|Patrick Stephen Flannery
Electrical and Computer Engineering, University of Wisconsin-Madison
Research Advisor: Dr. Giri Venkataramanan
Email Address: email@example.com
Title: A Study of the Technical Impediments to Large Scale Wind Energy Systems
My research will focus on two challenges associated with the integration of large scale wind energy systems into the electric grid. The first of these issues is the development of a new power electronics interface to connect wind turbines to the grid. A power electronics interface enables optimum wind energy capture and extended turbine operating life. However, conventional interfaces are limited by stifling and dubious patents, and are generally unpalatable to electric utilities.
As a solution, I will develop a new power converter architecture for wind turbines with potential for improved reliability, easier integration, and reduced cost.
Secondly, I will study and more clearly define the technical limitations associated with large scale integration of wind energy systems into the grid. At shorter timescales, the nature of the power electronics-grid interface can result in reduced grid stability. I will study the effects of wind turbine power electronics systems in general on grid stability during grid fault conditions, short circuit, and voltage collapse. I will also explore challenges associated with intermittency of the wind resource, fluctuations in power production and utility compensation. Hopefully, this work will enable more straightforward integration of large scale wind energy system and acceptance by power system operators.
Merrill E. Jones
Energy and Resources Group, University of California, Berkeley
Advisors: Richard Norgaard and Alexander Farrell
Title: Wind power from the investor's perspective: A real options approach
My research analyzes wind energy in the context of the capital investment decision-making process of private firms, employing (1) real options analysis; and (2) a survey of investor behavior.
The first part of my research focuses on the choice of technology for new power plants, comparing wind with natural gas, the current fuel of choice for capacity additions. Whereas most literature compares the costs, benefits and risks of gas vs. wind/renewables either as single assets or from societys perspective, I take a corporate finance view, analyzing choices in light of a companys portfolio and broader strategy. Real options analysis, which borrows ideas from financial options theory, provides a framework for integrating corporate strategy and capital accounting by recognizing the value of managerial flexibility. My research will use real options to quantify the value of strategic "intangibles," including public image, plant modularity, and ability to respond to uncertain policy scenarios.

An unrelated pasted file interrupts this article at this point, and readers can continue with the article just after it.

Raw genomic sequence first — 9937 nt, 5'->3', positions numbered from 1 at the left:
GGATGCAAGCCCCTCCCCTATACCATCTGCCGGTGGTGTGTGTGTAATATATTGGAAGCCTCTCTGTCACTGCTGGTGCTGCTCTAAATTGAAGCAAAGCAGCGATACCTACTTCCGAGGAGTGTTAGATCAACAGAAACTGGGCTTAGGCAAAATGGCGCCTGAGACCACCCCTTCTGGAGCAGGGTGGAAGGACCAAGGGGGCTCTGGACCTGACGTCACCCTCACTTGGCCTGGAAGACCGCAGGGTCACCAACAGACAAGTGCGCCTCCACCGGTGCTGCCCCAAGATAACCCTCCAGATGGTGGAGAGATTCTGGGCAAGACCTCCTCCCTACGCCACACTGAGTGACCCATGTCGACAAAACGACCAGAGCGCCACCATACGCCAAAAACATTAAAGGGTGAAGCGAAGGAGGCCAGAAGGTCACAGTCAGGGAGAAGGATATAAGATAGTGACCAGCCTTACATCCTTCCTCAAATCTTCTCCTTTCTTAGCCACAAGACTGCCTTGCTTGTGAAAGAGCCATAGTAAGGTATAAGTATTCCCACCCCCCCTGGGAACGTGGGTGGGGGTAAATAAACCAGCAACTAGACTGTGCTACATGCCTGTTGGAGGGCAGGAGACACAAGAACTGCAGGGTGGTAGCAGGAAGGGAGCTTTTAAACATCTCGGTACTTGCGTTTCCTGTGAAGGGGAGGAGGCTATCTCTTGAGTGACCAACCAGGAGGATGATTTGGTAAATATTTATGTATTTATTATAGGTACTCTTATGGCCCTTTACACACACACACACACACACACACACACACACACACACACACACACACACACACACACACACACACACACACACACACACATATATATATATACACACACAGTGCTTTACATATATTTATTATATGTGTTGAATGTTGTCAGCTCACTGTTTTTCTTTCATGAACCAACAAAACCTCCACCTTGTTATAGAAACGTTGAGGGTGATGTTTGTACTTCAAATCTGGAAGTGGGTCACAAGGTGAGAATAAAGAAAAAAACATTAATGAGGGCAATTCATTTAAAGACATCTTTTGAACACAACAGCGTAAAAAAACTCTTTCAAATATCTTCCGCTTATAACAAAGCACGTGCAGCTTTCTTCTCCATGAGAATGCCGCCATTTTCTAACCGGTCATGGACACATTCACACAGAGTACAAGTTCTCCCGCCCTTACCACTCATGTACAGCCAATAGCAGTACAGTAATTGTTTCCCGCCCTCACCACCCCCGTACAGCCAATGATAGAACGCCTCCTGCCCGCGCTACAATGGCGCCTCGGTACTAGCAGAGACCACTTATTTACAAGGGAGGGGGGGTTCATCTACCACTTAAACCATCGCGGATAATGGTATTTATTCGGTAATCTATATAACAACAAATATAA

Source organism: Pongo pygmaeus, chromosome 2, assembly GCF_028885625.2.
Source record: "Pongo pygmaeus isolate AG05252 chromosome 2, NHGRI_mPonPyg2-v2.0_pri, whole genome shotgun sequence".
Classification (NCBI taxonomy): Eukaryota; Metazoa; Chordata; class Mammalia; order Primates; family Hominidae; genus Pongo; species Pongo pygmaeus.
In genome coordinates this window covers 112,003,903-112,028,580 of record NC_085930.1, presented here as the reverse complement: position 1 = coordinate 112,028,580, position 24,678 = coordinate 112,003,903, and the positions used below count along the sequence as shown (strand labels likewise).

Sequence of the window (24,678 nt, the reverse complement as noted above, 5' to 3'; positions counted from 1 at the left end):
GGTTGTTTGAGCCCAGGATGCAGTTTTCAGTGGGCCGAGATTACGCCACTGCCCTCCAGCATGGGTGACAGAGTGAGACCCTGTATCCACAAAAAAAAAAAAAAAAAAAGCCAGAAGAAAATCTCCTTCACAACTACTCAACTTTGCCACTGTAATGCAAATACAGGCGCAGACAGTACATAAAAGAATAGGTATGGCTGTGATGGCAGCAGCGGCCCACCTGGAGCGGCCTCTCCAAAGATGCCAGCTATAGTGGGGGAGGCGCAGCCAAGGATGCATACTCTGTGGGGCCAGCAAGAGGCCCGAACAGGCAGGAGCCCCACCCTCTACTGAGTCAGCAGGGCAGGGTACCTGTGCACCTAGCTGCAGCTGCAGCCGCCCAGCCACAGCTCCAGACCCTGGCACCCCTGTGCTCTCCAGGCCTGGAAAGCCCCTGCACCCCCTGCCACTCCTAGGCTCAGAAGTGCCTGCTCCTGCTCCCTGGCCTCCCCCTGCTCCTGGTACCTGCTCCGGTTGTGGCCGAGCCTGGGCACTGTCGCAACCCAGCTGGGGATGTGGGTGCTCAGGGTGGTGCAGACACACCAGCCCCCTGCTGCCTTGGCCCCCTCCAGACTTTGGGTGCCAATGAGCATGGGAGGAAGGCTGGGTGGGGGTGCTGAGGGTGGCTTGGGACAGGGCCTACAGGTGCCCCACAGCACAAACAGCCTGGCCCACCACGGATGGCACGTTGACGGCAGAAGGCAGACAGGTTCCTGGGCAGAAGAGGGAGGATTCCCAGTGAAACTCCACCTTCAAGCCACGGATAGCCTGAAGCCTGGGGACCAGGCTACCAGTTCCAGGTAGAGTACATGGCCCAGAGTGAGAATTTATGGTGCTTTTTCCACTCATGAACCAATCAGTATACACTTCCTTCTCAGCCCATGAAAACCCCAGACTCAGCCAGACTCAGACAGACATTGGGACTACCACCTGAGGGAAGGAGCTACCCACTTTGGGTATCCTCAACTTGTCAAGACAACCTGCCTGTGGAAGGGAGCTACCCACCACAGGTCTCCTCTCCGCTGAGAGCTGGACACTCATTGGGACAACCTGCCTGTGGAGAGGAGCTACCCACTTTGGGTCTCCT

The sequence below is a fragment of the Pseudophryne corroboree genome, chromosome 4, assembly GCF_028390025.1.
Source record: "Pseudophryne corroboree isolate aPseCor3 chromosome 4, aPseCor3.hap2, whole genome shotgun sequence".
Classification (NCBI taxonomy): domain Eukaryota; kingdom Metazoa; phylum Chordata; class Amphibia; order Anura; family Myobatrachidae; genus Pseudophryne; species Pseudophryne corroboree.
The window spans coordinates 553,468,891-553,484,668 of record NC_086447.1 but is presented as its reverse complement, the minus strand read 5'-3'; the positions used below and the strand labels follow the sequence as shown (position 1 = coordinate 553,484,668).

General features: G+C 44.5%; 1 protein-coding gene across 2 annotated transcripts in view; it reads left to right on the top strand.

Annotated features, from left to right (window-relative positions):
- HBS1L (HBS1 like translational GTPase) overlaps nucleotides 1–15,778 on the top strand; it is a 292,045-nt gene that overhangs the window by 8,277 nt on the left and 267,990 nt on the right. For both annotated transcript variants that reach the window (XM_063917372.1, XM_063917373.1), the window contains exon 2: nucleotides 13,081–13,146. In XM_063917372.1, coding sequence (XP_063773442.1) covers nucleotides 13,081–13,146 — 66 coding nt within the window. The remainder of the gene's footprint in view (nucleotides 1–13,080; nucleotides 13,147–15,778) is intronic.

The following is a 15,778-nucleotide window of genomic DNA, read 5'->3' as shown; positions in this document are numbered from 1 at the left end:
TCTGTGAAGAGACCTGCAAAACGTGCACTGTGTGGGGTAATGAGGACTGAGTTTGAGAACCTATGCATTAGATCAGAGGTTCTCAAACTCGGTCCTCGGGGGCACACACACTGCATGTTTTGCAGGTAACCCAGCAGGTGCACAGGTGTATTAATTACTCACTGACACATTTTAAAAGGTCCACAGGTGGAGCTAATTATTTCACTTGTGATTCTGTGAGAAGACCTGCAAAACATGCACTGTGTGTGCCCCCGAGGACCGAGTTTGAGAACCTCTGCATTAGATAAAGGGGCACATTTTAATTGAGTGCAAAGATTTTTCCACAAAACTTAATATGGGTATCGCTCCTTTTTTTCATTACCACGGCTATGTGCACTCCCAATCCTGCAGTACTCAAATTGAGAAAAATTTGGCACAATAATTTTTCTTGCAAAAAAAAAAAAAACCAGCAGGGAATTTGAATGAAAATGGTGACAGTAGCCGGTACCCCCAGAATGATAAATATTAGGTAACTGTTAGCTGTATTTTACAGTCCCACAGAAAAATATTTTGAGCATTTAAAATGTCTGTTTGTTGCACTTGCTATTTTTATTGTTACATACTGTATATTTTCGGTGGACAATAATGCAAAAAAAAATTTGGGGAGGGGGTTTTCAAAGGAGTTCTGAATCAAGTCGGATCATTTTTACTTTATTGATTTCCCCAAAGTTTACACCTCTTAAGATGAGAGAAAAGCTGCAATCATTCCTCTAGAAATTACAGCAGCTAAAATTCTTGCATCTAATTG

The second part of my research investigates investment decision-making from a descriptive behavioral perspective. Integrating behavioral finance, organizational behavior, agency and choice theory, my survey results will contribute to the emerging field of behavioral corporate finance. I will conduct interviews with utilities and project developers on risk assumptions, perceived costs and benefits of various energy technologies, and decision-making processes within firms.
The overall results of my research will include:
* a real options model of wind investment decision-making
* greater understanding of actual investor behavior as revealed through interviews
* a decision tool enabling policymakers to leverage their impact on energy investments
John E. McBride
Thayer School of Engineering Dartmouth College
Research Advisor: Dr. Ian Baker
Email Address: John.E.McBride@Dartmouth.edu
Title: Selection-Based Strain Improvement with Application to Consolidated Bioprocessing
The central objective of my Ph.D. research is to contribute to developing microorganisms that can convert lignocellulosic biomass to fuel ethanol in one process step without added cellulase. Such "consolidated bioprocessing" (CBP) has the largest cost reductions of any research-driven improvement in biomass processing analyzed to date, and is a potentially enabling breakthrough for production of ethanol as well as other fermentation products. My particular focus is using selection to develop improved strains for CBP. Identifying desired organisms/molecules from a large pool having a distribution of characteristics, often termed "evolutionary biotechnology" or "directed evolution", is complex in its application to CBP-enabling properties. By modeling the diffusion of substrate and enzyme, and considering the dynamics of cell populations with a distribution of phenotypes, rational design of selection schemes to develop robust cellulose-utilizing strains from first-generation recombinant strains is possible.
My career goal is to contribute to a transition toward sustainable and environmentally-sound energy sources. As such, I am very pleased to have a dual focus of researching new technologies in the laboratory and participating in a project called, "The Role of Biomass in Americas Energy Future," which seeks to put possible energy sector contributions of biomass into a broader societal context.